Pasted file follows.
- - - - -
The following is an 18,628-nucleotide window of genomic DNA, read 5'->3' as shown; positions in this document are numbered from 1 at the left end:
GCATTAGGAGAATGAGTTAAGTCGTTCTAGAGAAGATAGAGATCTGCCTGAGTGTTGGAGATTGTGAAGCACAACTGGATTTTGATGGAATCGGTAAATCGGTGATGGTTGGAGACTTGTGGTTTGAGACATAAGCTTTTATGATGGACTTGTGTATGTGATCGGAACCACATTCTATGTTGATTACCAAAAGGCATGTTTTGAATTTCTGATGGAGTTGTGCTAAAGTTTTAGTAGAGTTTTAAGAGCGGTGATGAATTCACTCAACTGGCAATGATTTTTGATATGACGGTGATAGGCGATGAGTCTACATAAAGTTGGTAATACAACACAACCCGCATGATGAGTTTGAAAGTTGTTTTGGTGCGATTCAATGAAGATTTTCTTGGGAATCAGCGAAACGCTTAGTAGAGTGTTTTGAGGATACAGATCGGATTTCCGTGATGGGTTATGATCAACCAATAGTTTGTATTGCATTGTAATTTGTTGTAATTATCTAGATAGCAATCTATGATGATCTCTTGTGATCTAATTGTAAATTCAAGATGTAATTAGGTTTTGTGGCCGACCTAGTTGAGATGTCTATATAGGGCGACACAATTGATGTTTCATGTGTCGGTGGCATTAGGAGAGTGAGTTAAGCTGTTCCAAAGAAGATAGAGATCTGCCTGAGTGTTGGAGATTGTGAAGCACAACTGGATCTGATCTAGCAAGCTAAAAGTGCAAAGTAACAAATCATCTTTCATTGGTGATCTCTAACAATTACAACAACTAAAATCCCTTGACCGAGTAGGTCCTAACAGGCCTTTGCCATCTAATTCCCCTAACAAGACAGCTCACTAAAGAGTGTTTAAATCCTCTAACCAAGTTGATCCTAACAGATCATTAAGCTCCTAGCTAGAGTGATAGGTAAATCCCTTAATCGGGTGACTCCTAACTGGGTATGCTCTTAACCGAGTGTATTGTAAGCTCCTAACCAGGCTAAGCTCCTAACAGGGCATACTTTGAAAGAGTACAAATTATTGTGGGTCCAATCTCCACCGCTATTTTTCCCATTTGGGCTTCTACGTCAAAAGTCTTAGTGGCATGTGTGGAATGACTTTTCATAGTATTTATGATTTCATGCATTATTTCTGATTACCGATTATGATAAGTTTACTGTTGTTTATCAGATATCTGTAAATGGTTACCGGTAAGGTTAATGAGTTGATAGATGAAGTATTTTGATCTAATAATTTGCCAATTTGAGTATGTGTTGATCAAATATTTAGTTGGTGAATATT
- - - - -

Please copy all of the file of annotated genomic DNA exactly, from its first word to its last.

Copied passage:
The following is an 18,628-nucleotide window of genomic DNA, read 5'->3' as shown; positions in this document are numbered from 1 at the left end:
GCATTAGGAGAATGAGTTAAGTCGTTCTAGAGAAGATAGAGATCTGCCTGAGTGTTGGAGATTGTGAAGCACAACTGGATTTTGATGGAATCGGTAAATCGGTGATGGTTGGAGACTTGTGGTTTGAGACATAAGCTTTTATGATGGACTTGTGTATGTGATCGGAACCACATTCTATGTTGATTACCAAAAGGCATGTTTTGAATTTCTGATGGAGTTGTGCTAAAGTTTTAGTAGAGTTTTAAGAGCGGTGATGAATTCACTCAACTGGCAATGATTTTTGATATGACGGTGATAGGCGATGAGTCTACATAAAGTTGGTAATACAACACAACCCGCATGATGAGTTTGAAAGTTGTTTTGGTGCGATTCAATGAAGATTTTCTTGGGAATCAGCGAAACGCTTAGTAGAGTGTTTTGAGGATACAGATCGGATTTCCGTGATGGGTTATGATCAACCAATAGTTTGTATTGCATTGTAATTTGTTGTAATTATCTAGATAGCAATCTATGATGATCTCTTGTGATCTAATTGTAAATTCAAGATGTAATTAGGTTTTGTGGCCGACCTAGTTGAGATGTCTATATAGGGCGACACAATTGATGTTTCATGTGTCGGTGGCATTAGGAGAGTGAGTTAAGCTGTTCCAAAGAAGATAGAGATCTGCCTGAGTGTTGGAGATTGTGAAGCACAACTGGATCTGATCTAGCAAGCTAAAAGTGCAAAGTAACAAATCATCTTTCATTGGTGATCTCTAACAATTACAACAACTAAAATCCCTTGACCGAGTAGGTCCTAACAGGCCTTTGCCATCTAATTCCCCTAACAAGACAGCTCACTAAAGAGTGTTTAAATCCTCTAACCAAGTTGATCCTAACAGATCATTAAGCTCCTAGCTAGAGTGATAGGTAAATCCCTTAATCGGGTGACTCCTAACTGGGTATGCTCTTAACCGAGTGTATTGTAAGCTCCTAACCAGGCTAAGCTCCTAACAGGGCATACTTTGAAAGAGTACAAATTATTGTGGGTCCAATCTCCACCGCTATTTTTCCCATTTGGGCTTCTACGTCAAAAGTCTTAGTGGCATGTGTGGAATGACTTTTCATAGTATTTATGATTTCATGCATTATTTCTGATTACCGATTATGATAAGTTTACTGTTGTTTATCAGATATCTGTAAATGGTTACCGGTAAGGTTAATGAGTTGATAGATGAAGTATTTTGATCTAATAATTTGCCAATTTGAGTATGTGTTGATCAAATATTTAGTTGGTGAATATT